He gives the impression that the Liberal Party has never considered this but leaves enough ambiguity in how he says it to allow himself to row back when confronted by the truth - that he was only speaking for his own position rather than his Leader's past commitments. He can hardly have been unaware of them, not least because Farber had been quoted in the Ottawa Citizen earlier in the week and no doubt elsewhere. I have written previously about Mr. Smitherman's rather sneaky way of doing business.

In the Toronto Star he is quoted as saying that rural schools are under threat if religious schools in their area "peel off" pupils - but that's already happened with the Catholic schools! Again, a prinicipled position would be to uphold the public system and defund the Catholic one to bolster these "schools in danger".

He had also failed to notice Education Minister Wynne's discomfort with the status quo from 2001 which the NDP have just dug up. A letter to NOW magazine included the following (with emphasis added):
A higher-level and, perhaps for some of us, less vital issue is the fact that in Ontario people of one faith get preferential treatment in the school system. This situation is historical and, as such, has become part of the fabric of our society. Because it is part of our history, however, does not mean we cannot question or examine its validity. That is precisely what the United Nations has asked us to do, and that is exactly what I advocate.
McGuinty's "new" position, that Catholic schools are historically significant with the consequent "grandfathering" through the Constitution has been rejected in 1999 by the United Nations Human Rights Committee (at 10.4, emphasis added):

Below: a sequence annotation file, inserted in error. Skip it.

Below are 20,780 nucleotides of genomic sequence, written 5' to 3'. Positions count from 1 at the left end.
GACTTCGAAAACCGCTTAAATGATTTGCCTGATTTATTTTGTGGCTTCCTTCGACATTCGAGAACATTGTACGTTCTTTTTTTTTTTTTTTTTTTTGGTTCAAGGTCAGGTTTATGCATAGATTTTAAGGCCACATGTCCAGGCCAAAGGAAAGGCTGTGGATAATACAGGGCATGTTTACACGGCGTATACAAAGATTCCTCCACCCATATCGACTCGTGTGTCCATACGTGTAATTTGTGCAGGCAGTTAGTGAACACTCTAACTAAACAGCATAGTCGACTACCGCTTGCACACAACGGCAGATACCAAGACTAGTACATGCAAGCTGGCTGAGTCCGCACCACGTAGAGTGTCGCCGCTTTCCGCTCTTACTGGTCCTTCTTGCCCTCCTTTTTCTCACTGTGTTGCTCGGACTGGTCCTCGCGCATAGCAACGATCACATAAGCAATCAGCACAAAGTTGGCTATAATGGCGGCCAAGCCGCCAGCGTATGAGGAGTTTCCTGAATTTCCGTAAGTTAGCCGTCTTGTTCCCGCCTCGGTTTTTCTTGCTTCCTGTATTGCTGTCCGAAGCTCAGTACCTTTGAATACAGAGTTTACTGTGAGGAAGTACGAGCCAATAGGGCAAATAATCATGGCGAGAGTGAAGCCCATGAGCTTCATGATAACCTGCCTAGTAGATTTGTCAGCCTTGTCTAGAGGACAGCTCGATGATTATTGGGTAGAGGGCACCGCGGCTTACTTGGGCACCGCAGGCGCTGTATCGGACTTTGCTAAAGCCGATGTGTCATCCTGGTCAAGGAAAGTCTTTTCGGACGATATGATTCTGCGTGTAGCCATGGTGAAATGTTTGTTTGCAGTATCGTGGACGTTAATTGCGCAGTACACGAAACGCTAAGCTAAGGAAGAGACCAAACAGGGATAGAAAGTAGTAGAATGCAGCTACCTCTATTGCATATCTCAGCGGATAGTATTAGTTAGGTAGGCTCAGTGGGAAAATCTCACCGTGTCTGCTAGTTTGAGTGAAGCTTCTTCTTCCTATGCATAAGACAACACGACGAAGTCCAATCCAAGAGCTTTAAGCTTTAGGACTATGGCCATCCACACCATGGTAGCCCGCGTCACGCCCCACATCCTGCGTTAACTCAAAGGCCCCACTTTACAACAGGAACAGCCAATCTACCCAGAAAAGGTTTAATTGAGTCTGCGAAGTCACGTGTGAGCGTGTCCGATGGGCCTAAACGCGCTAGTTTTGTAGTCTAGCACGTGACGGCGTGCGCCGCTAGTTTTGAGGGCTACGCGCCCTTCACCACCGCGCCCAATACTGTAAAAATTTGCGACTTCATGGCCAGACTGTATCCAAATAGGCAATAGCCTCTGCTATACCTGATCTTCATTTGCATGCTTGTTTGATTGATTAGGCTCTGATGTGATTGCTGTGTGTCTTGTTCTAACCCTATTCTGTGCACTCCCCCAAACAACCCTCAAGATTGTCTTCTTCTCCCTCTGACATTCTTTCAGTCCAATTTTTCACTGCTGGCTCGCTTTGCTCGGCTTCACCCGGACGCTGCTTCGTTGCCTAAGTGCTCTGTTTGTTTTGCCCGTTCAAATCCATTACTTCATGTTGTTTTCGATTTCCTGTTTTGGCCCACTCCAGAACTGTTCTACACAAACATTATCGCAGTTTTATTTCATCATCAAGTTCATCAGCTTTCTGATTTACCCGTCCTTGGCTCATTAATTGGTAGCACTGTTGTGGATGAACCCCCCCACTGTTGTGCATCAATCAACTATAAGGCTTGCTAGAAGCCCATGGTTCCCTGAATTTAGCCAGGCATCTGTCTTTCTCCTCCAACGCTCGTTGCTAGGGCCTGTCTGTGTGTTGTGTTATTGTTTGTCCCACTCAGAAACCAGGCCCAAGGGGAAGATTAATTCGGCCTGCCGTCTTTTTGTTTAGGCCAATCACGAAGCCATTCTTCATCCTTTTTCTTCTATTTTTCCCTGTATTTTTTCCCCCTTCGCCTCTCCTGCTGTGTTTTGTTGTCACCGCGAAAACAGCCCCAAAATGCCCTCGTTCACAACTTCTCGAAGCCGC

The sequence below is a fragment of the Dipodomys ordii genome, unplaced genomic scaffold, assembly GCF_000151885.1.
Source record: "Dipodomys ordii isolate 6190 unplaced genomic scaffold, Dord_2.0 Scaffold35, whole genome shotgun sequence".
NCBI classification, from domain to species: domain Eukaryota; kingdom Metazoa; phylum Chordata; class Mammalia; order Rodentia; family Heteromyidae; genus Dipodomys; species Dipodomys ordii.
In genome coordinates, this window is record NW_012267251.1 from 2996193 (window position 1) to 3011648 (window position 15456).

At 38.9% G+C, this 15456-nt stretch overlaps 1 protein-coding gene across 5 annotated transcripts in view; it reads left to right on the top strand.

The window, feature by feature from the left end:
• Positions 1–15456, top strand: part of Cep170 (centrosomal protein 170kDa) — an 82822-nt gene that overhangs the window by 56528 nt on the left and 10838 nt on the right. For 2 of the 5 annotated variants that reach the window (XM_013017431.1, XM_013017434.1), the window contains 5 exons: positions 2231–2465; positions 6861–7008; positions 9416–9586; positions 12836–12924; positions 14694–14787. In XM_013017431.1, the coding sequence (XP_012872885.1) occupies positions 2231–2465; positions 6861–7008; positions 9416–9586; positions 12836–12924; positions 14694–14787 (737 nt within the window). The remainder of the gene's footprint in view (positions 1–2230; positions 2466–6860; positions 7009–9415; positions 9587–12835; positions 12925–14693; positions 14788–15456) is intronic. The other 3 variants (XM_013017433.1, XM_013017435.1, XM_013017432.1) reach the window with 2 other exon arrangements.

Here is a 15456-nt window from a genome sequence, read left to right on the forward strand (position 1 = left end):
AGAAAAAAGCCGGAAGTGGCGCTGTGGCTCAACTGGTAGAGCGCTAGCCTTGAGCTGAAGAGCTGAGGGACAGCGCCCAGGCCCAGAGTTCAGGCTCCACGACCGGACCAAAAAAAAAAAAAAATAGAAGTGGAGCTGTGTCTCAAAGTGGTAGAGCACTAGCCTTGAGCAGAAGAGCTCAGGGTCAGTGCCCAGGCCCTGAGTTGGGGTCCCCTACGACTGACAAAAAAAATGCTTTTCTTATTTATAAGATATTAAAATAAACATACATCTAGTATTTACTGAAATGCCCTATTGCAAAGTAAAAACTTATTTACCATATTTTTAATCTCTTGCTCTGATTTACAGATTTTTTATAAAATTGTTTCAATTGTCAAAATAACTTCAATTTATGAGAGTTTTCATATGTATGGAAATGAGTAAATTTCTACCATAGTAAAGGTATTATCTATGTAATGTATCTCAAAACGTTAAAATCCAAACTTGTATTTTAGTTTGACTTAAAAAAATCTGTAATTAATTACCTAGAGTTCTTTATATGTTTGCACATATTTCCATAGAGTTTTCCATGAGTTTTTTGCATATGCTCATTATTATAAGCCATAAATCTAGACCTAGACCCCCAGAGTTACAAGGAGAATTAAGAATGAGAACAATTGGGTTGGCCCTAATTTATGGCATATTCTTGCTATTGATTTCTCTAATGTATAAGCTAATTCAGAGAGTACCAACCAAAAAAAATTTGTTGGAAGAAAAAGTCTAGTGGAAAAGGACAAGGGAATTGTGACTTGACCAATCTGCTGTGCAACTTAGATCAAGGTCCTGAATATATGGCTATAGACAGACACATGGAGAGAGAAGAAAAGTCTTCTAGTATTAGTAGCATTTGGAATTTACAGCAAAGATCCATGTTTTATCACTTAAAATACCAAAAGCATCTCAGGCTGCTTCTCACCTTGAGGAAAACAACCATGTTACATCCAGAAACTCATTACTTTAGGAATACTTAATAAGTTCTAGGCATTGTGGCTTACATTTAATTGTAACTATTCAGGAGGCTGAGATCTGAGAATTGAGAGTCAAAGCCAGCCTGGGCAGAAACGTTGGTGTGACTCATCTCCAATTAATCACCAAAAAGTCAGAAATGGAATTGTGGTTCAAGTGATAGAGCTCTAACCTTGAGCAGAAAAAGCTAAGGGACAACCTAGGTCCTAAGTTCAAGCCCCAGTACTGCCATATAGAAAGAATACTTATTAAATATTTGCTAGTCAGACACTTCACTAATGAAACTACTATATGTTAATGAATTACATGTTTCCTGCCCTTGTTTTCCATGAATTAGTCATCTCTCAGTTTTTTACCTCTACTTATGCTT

The Committee begins by noting that the fact that a distinction is enshrined in the Constitution does not render it reasonable and objective. In the instant case, the distinction was made in 1867 to protect the Roman Catholics in Ontario. The material before the Committee does not show that members of the Roman Catholic community or any identifiable section of that community are now in a disadvantaged position compared to those members of the Jewish community that wish to secure the education of their children in religious schools. Accordingly, the Committee rejects the State party's argument that the preferential treatment of Roman Catholic schools is nondiscriminatory because of its Constitutional obligation.
If the Harris Tories had dealt with the issue rather than Janet Ecker handling it in a "Mel Lastman vs the WHO" fashion disdaining the UNHRC's jurisdiction, the issue might have been settled eight years ago - now the pendulum has swung (mostly) back in the Davis-ite direction. While Tory will not gain anything from this he won't lose from other constituencies, McGuinty may have shaken a number of his MPs in communities where this is a live issue. But the greater issues should be McGuinty's failure of principle, Smitherman's economy with the truth and Wynne's failure as Education Minister to start the debate she called for from opposition.